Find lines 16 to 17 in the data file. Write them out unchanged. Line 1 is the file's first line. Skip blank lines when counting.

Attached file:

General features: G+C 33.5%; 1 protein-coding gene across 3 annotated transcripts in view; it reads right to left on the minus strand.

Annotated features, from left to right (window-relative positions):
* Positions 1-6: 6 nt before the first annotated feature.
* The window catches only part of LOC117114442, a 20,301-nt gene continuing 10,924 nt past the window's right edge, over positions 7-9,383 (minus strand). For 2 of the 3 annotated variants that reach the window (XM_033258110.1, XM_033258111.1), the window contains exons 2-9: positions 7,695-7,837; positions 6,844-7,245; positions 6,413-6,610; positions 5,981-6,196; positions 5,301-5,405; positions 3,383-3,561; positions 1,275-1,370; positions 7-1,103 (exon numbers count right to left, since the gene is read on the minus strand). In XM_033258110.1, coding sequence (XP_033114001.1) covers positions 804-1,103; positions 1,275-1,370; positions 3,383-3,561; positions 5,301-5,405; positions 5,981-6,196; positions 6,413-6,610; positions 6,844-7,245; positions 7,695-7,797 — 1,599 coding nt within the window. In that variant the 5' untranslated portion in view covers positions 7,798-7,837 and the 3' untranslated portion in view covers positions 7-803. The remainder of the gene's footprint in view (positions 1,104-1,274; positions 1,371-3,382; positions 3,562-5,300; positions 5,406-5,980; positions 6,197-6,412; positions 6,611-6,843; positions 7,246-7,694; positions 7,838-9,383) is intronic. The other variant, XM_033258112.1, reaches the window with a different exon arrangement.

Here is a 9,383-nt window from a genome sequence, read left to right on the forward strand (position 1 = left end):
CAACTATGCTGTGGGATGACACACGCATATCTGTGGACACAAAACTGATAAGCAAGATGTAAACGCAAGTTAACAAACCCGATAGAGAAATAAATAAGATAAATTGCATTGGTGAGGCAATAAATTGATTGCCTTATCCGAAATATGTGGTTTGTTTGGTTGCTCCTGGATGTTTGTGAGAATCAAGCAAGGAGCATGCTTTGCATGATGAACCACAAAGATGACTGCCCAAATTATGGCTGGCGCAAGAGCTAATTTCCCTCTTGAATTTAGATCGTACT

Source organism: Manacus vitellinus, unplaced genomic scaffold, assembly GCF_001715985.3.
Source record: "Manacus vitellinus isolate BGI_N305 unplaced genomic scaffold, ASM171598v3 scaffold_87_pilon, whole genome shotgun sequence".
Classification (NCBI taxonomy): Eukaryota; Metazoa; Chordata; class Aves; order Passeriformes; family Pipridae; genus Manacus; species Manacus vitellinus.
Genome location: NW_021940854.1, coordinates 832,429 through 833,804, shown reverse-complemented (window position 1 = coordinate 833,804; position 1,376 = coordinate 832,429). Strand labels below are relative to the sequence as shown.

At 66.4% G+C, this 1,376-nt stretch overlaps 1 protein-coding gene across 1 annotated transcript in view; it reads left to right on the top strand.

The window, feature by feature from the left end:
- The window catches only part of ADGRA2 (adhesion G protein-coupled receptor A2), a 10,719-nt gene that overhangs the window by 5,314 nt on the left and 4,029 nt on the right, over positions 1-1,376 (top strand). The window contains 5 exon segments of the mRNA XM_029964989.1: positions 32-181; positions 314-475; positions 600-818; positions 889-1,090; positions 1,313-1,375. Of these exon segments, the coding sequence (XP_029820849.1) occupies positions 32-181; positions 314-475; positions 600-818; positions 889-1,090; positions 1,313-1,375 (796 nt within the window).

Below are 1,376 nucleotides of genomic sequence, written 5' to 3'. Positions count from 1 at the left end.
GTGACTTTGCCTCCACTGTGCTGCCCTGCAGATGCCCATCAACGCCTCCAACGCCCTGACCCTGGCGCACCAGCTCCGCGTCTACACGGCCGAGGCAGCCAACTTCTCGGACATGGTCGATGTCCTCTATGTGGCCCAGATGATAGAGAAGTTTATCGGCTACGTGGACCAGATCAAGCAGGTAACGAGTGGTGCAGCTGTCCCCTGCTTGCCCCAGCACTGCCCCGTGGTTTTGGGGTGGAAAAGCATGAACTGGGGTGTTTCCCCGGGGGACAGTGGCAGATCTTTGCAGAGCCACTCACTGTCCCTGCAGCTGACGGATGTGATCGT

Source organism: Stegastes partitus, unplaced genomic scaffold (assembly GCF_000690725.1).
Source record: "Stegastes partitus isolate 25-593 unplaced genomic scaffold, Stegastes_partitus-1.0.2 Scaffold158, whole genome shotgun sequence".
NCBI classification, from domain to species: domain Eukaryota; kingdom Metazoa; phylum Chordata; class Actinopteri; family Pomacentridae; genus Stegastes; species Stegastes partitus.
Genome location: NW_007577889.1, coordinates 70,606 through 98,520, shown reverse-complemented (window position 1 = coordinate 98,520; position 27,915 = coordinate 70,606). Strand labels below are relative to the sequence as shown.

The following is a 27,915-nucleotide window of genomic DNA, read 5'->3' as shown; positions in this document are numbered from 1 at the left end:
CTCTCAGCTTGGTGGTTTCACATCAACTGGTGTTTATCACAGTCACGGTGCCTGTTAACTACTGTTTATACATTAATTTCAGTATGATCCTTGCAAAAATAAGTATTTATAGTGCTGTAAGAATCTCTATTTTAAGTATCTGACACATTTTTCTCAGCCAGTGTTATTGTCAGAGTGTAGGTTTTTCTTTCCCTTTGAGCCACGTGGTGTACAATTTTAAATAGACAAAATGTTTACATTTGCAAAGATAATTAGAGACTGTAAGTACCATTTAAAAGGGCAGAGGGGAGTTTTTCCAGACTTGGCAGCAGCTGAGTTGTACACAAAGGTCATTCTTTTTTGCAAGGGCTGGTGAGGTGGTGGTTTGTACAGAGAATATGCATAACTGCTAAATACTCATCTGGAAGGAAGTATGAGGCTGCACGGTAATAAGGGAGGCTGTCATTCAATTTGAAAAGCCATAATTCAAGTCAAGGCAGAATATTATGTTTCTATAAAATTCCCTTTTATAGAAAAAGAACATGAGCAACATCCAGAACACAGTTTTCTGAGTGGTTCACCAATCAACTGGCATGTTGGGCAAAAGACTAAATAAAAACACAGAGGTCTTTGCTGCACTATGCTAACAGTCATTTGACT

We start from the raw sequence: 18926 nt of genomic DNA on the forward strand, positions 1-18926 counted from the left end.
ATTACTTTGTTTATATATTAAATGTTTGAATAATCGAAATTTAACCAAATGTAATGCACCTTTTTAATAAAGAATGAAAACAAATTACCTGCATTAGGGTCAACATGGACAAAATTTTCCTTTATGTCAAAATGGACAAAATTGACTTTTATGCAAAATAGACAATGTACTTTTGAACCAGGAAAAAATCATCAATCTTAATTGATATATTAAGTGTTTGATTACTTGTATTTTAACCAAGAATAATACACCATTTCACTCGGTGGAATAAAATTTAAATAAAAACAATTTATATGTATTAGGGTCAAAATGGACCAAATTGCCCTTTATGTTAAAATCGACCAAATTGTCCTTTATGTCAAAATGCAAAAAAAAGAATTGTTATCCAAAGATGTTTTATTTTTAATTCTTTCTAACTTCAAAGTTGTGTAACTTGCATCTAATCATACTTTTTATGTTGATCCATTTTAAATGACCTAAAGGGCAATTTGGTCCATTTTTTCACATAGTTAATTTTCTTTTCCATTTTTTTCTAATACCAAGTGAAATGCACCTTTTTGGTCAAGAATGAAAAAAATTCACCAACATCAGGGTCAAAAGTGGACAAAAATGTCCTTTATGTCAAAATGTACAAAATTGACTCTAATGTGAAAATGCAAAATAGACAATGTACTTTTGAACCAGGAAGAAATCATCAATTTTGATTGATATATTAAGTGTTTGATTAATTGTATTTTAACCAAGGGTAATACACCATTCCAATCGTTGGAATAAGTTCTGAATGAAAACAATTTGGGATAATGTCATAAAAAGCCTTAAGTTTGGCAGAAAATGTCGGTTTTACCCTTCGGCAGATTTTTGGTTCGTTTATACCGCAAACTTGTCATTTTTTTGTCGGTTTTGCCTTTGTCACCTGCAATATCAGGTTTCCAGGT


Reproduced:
Source organism: Stegastes partitus, unplaced genomic scaffold (assembly GCF_000690725.1).
Source record: "Stegastes partitus isolate 25-593 unplaced genomic scaffold, Stegastes_partitus-1.0.2 Scaffold158, whole genome shotgun sequence".